Plaintiffs that proceed under a municipal policy or custom theory must make showings that are not required of those who proceed under a failure or inadequacy theory, and vice versa. Notably, an unconstitutional municipal policy or custom is necessary for the former theory, but not for the latter, failure or inadequacy theory.... On the other hand, one whose claim is predicated on a failure or inadequacy has the separate, but equally demanding requirement of demonstrating a failure or inadequacy amounting to deliberate indifference on the part of the municipality.... Although we have acknowledged the close relationship between policy-and-custom claims and failure-or-inadequacy claims [citing Barkes], the avenues remain distinct: a plaintiff alleging that a policy or custom led to his or her injuries must be referring to an unconstitutional policy or custom, and a plaintiff alleging failure-to-supervise, train, or discipline must show that said failure amounts to deliberate indifference to the constitutional rights of those affected. 930 F.3d at 105–06.
Forrest found plain error in a jury instruction, in part because the instruction created “confusion as to whether the policy or custom finding is antecedent to reaching the deliberate indifference inquiry, or if the two are intertwined in some other way.” Id. at 118.
In light of Forrest, a district court might consider avoiding such confusion by keeping any instruction on a policy or custom claim distinct from any instruction on an inadequate training or supervision claim. It may not be necessary for a jury to know that an inadequate training or supervision claim can be understood as a species of policy claim. After all, the Harris opinion itself observed that it “may seem contrary to common sense to assert that a municipality will actually have a policy of not taking reasonable steps to train its employees.” 489 U.S. at 389–90.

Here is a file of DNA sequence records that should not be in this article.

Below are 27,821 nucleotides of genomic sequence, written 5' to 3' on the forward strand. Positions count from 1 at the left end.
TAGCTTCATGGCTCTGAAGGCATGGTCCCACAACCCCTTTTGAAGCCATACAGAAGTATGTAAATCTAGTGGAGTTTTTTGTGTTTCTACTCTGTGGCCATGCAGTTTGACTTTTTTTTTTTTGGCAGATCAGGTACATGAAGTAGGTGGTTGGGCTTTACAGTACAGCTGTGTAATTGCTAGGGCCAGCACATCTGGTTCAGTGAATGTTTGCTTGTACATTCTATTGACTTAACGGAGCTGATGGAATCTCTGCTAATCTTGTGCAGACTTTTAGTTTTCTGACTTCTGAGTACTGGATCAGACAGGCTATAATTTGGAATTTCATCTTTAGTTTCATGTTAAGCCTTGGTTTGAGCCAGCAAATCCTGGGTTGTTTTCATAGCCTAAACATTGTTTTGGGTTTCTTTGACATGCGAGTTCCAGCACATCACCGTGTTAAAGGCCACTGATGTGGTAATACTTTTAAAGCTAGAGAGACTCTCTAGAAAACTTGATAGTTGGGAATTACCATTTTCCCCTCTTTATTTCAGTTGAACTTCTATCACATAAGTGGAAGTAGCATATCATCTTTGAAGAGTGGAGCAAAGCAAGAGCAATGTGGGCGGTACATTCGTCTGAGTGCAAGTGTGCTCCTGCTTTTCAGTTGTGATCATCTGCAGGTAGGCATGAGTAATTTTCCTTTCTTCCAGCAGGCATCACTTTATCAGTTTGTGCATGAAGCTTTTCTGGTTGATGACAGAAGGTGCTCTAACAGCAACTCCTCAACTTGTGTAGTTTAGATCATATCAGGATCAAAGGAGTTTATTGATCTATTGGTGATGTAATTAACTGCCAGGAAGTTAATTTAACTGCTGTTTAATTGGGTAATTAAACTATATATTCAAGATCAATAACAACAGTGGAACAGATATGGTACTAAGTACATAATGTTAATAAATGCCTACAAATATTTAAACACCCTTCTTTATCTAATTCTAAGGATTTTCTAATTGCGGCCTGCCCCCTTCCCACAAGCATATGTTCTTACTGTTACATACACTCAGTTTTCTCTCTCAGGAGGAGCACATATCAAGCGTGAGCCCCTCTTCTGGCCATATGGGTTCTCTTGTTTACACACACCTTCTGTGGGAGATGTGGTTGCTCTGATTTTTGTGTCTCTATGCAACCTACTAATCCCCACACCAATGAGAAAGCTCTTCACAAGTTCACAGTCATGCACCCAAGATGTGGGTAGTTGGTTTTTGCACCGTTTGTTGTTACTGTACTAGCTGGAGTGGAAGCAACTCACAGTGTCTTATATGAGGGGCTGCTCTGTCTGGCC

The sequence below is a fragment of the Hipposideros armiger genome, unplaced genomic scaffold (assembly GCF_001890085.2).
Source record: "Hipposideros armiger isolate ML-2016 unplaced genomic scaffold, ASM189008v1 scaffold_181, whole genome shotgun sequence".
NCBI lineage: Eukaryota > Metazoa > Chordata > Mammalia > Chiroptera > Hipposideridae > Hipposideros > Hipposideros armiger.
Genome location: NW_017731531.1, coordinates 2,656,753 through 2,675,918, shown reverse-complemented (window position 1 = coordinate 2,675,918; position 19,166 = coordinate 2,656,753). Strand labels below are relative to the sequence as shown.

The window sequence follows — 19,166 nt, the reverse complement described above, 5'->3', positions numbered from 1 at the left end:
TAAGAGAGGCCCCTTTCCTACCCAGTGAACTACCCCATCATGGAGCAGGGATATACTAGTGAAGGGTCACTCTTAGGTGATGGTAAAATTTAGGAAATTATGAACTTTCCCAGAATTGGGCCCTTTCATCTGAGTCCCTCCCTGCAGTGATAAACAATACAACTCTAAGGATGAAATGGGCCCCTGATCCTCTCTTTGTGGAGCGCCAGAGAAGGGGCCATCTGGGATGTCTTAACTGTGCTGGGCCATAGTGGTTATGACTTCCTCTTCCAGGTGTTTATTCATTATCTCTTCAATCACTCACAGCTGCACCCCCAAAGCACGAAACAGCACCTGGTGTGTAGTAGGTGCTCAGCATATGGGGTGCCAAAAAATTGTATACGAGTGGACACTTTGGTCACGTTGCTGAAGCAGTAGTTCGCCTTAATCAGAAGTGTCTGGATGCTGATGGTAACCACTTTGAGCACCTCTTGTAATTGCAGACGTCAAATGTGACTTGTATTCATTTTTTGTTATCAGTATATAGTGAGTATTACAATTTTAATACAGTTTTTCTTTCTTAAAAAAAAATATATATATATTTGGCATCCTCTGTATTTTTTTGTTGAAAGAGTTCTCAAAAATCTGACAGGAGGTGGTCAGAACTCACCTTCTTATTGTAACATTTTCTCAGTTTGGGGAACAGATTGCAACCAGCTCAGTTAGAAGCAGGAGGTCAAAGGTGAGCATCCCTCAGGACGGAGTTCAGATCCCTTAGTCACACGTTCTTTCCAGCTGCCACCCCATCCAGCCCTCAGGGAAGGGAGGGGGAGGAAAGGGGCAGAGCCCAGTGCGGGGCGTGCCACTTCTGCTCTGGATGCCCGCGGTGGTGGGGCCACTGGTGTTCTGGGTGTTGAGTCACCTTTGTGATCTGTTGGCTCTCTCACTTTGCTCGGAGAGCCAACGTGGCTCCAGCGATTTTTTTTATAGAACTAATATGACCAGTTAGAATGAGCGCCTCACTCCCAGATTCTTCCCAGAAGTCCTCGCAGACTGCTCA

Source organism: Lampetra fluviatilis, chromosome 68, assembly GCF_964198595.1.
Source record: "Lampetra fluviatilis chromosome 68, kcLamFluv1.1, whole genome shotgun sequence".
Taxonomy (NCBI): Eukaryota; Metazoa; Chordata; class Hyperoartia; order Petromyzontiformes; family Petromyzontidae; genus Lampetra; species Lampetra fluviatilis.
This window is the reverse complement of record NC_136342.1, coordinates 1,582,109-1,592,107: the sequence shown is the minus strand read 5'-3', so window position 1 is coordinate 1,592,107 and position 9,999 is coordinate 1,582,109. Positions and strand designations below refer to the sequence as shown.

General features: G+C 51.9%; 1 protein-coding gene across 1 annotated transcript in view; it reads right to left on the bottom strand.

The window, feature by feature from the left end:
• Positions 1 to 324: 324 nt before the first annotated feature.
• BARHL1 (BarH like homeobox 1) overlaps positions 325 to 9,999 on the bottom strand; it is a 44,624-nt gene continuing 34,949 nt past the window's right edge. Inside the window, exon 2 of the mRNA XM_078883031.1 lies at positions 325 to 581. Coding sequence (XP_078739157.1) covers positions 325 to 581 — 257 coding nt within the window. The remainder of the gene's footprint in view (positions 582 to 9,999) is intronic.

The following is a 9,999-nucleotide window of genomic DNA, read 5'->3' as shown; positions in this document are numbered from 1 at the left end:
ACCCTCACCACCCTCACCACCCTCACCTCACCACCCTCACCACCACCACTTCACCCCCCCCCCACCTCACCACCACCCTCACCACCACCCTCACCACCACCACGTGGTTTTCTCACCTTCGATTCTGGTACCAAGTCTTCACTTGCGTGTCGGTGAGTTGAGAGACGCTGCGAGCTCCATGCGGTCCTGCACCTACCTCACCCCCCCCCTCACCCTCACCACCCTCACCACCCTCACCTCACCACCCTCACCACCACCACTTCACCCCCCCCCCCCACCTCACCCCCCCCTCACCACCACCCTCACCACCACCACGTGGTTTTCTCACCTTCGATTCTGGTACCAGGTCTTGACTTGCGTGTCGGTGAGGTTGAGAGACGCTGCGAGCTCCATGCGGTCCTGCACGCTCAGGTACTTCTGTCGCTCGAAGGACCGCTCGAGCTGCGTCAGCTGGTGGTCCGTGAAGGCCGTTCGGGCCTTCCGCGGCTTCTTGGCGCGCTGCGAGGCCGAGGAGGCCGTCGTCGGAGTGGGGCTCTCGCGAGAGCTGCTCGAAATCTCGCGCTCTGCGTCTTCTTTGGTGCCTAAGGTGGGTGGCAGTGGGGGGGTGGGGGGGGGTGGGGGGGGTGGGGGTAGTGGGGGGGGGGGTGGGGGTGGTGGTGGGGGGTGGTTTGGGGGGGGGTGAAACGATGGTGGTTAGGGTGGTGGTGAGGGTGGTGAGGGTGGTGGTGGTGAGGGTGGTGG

(Last Updated July 2019)
66 Where the jury is being instructed on a theory of inadequate training or supervision, consider omitting this sentence. See discussion in the Comment of Forrest v. Parry, 930 F.3d 93 (2019).
67 Consider omitting this paragraph in order to keep instructions about policy and custom claims separate from instructions about inadequate training or supervision claims addressed in Instruction 4.6.7. See discussion in the Comment of Forrest v. Parry, 930 F.3d 93 (2019).
68 A suit against a municipal policymaking official in her official capacity is treated as a suit against the municipality. See A.M. ex rel. J.M.K. v. Luzerne County Juvenile Detention Center, 372 F.3d 572, 580 (3d Cir. 2004).
A similar principle applies to claims against a private corporation providing medical services under contract with a state prison system. Palakovic v. Wetzel, 854 F.3d 209, 232 (3d Cir. 2017) (holding that to state such a claim, “a plaintiff must allege a policy or custom that resulted in the alleged constitutional violations at issue”) (citing Natale v. Camden Cty. Corr. Facility, 318 F.3d 575, 583-84 (3d Cir. 2003)).
“Monell’s ‘policy or custom’ requirement applies in § 1983 cases irrespective of whether the relief sought is monetary or prospective.” Los Angeles County v. Humphries, 131 S. Ct. 447, 453-54 (2010).
69 See, e.g., Vargas v. City of Philadelphia, 783 F.3d 962, 975 (3d Cir. 2015) (“Because the officers did not violate any of her constitutional rights... there was no violation for which the City of Philadelphia could be held responsible.”); Mulholland v. Government County of Berks, 706 F.3d 227, 238 n.15 (3d Cir. 2013) (“It is well-settled that, if there is no violation in the first place, there can be no derivative municipal claim.”); id. at 244 n.24 (“Given our disposition of the underlying substantive due process claim... we need not address the Monell analysis....”); Startzell v. City of Philadelphia, 533 F.3d 183, 204 (3d Cir. 2008) (“Because we have found that there was no violation of Appellants' constitutional rights, we need not reach the claim against the City under Monell.”).